I recently completed a canoe trip with my dad and brother to celebrate Papa Luke’s 60th birthday and, in the comments of an Instagram post about the trip, I was alerted to the existence of this charming pedal-powered open canoe.
The canoe was constructed by Rob Trowell, and both the contraption and the video make it probably the most wholesome thing I have ever seen on YouTube.
The remarkably well made amphibious craft is propelled like a regular canoe on open water (I too was devastated that Rob had not crafted some kind of performance pedalo) but, when taken onto dry land, three wheels are fitted to create a canoe-cum-recumbent… thing. We’ll call it the canoe-cumbent.
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Propulsion for the canoe-cumbent comes from a crank positioned in the bow, which drives a Shimano Alfine internal gear hub. This is in turn connected to a pair of wheels positioned on either side of the boat in a paddle steamer-like arrangement. Braking is delivered by a set of Avid mechanic disc brakes attached directly to the wheels’ axle.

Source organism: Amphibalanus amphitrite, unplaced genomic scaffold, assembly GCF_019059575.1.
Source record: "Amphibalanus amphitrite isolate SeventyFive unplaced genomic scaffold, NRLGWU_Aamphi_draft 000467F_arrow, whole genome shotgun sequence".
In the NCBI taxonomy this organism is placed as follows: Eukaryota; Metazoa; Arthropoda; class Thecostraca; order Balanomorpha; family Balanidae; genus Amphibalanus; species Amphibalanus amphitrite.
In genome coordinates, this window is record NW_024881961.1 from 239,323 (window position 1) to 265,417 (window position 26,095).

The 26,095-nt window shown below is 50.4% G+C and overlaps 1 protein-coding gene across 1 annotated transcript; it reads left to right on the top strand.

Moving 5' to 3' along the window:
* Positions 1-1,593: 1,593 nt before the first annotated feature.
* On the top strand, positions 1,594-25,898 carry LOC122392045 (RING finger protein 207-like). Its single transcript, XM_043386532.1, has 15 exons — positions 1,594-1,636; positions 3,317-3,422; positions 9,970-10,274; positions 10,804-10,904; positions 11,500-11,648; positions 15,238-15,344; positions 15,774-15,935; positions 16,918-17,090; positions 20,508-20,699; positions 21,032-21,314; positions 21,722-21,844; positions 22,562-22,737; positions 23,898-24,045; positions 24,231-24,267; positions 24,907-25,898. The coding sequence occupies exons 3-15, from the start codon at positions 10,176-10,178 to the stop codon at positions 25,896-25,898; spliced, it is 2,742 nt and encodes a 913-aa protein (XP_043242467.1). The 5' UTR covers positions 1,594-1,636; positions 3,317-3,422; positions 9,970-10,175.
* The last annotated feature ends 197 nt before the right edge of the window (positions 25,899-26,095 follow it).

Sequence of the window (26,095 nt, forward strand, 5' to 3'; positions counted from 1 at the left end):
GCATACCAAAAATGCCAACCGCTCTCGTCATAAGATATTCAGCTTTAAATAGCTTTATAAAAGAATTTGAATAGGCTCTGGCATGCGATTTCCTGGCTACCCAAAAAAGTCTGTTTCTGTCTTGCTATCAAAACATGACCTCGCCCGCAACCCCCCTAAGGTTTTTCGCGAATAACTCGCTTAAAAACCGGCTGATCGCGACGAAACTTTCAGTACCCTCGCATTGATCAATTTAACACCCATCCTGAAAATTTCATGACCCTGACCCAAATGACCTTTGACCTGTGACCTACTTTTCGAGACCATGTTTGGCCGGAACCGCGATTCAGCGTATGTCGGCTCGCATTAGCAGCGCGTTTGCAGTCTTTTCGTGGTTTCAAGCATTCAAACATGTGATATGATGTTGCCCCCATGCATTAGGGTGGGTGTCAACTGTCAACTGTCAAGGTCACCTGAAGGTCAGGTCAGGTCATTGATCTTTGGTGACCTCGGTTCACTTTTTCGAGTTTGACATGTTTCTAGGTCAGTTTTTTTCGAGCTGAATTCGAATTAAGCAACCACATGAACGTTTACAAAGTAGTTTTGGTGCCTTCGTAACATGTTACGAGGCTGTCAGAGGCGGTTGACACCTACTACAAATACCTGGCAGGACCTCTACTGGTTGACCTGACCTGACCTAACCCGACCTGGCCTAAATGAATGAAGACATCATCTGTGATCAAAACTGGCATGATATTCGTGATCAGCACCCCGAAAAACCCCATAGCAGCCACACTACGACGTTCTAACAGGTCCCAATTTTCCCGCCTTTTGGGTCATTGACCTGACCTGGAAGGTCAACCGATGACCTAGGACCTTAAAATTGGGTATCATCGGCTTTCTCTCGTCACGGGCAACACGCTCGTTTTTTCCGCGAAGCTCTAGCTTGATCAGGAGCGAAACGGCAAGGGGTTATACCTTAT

Steering is provided by an ingenious setup that is (I think, tell me if I’m wrong) best described as a closed-loop pulley system. This is controlled by levers that are, charmingly, made from brazed copper plumping piping.
I can’t imagine the canoe-cumbent would be much use on anything but surfaced roads and paths, and I dread to think how it would handle in any kind of sharp corner but, speaking from (very recent) experience, I find myself oddly compelled.
As I’ve discovered, dragging — or portaging to use the correct term — a canoe overland is a fairly hateful experience. While this particular build seems best suited to an unladen expedition, for day-to-day canoodling, it looks like a right hoot. One less car and all that as well, eh?
Lastly, as silly as the whole thing may seem, there’s absolutely no denying that it appears to be extraordinarily well made and if you can watch the video without smiling, you officially have no heart.
As an aside, we actually have a history of reporting on pedal-powered boats here on BikeRadar. Highlights include the Schiller Sports X1 and the more recent e-assisted Manta5 Hydrofoiler XE-1. With so many options out there, a group test must surely be inevitable!